It's not all in your head: there's a reason you can't lose those last three to five pounds. Most often found in your trouble zones, or what celebrity trainer Holly Perkins calls "the final frontier," those stubborn pounds are the toughest to take off. But it's not because of lack of effort — it's because of homeostasis.
All of your body's systems work together to maintain a "happy, cozy, and unchanging" environment, Holly says. Your body does whatever it can to maintain this status quo, and when you're dedicated to making major lifestyle changes, you'll need to get comfortable with being uncomfortable because your body is doing everything it can to fight back. Even after you've revamped your lifestyle and started reaping all the healthy benefits of being fit, a weight-loss plateau inevitably hits, and you find yourself frustrated that certain areas just won't budge.
According to metabolism investigator at the University of Texas Southwestern Medical Center Deborah Clegg, it's more difficult for women to take off weight in certain areas due to evolutionary causes that were once advantageous but are no longer serving our bodies. "[Women] fight against losing weight in our hips and thighs. And the reason we're programmed that way is that we rely on the calories in our hips and thighs evolutionarily to provide us with calories for breastfeeding or to help sustain a potential famine while we're pregnant." Let's take a minute to let that soak in, shall we? Your body is capable of some pretty impressive stuff.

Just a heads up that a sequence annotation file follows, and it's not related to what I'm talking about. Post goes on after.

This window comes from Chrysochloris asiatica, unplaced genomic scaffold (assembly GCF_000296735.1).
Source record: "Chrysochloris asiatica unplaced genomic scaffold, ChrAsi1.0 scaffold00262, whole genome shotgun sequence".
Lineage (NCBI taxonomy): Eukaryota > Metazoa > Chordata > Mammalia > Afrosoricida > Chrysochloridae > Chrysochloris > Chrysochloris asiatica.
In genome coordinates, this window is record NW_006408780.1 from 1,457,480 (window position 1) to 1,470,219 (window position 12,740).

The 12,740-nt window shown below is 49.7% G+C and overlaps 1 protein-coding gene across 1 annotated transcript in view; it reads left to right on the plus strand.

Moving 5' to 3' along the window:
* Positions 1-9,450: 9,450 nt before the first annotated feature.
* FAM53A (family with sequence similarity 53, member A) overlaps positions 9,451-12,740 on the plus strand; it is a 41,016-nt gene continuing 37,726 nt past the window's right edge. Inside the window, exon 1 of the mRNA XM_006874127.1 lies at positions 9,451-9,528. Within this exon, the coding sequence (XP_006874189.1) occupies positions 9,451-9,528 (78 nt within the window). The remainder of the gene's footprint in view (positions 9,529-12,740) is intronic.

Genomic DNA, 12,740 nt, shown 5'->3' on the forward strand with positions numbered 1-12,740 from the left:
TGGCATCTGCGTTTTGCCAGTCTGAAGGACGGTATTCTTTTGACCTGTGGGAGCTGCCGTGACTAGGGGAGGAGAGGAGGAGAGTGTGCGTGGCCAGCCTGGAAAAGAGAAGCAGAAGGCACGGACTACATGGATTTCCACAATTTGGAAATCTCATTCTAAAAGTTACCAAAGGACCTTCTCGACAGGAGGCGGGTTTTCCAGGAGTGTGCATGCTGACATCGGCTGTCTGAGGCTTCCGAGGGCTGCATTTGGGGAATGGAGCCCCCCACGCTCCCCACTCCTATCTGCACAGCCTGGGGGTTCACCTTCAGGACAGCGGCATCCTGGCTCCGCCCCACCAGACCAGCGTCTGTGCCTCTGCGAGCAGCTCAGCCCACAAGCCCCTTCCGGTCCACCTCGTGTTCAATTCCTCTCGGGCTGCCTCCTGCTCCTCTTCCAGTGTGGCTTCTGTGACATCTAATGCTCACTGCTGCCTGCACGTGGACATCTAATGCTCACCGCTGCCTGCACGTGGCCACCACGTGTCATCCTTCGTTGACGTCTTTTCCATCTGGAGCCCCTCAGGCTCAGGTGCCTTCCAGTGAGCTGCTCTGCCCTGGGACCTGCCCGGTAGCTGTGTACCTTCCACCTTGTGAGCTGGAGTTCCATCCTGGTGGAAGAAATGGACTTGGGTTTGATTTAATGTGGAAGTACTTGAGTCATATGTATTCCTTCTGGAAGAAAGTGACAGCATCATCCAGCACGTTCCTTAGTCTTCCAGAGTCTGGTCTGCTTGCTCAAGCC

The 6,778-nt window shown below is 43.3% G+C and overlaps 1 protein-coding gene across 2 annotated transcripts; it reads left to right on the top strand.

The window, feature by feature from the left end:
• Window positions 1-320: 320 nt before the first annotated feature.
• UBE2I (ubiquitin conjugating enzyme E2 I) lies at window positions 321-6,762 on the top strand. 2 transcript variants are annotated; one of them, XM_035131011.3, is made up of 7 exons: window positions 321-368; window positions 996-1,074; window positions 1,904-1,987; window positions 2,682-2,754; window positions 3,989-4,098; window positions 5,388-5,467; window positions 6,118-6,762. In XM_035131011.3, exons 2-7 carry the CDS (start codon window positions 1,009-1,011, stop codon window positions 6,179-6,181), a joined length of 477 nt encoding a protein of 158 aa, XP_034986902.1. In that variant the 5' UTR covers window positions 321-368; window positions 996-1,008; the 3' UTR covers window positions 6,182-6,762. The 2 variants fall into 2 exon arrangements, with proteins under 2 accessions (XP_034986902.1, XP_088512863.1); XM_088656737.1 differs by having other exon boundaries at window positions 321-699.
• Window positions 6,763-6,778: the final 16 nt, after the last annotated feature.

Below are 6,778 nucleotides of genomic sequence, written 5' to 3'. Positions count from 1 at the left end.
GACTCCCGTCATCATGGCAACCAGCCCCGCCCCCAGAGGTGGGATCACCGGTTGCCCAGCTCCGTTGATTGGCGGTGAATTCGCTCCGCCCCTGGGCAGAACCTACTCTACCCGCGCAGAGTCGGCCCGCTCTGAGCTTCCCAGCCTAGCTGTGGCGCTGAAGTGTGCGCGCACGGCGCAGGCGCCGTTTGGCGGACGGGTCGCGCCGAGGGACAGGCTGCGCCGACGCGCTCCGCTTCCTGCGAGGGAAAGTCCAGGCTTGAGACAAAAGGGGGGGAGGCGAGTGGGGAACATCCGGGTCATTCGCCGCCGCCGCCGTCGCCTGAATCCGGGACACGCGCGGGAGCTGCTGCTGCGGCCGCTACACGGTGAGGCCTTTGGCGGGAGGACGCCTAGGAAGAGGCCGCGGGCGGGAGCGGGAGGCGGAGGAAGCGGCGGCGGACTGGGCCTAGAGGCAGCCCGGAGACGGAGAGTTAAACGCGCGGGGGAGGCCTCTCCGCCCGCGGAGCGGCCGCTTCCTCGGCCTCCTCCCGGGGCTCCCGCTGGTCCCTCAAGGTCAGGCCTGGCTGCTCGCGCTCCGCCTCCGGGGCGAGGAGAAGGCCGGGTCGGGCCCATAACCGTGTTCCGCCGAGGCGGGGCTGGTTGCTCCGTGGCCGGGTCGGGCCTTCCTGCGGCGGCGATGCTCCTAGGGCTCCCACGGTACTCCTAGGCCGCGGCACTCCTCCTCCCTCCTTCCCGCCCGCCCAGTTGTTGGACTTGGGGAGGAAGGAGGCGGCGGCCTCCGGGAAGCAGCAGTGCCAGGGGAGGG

For most women, trouble zones exist in the hips, thighs, glutes, and abs — all areas that are biologically predisposed for reserving fat that also have a lot of muscle that goes unactivated. With strength training, your metabolic rate gets amped up, and as you build strong muscle underneath your troubled areas, the fat on top looks much leaner. Here's the deal: you won't be able spot reduce away your troubled zone quickly, but strengthening this area can only help your cause to feel stronger and more comfortable in your skin. This is one of those times that stepping into that pair of jeans you've been dying to zip up is the success to celebrate — not the a number on the scale.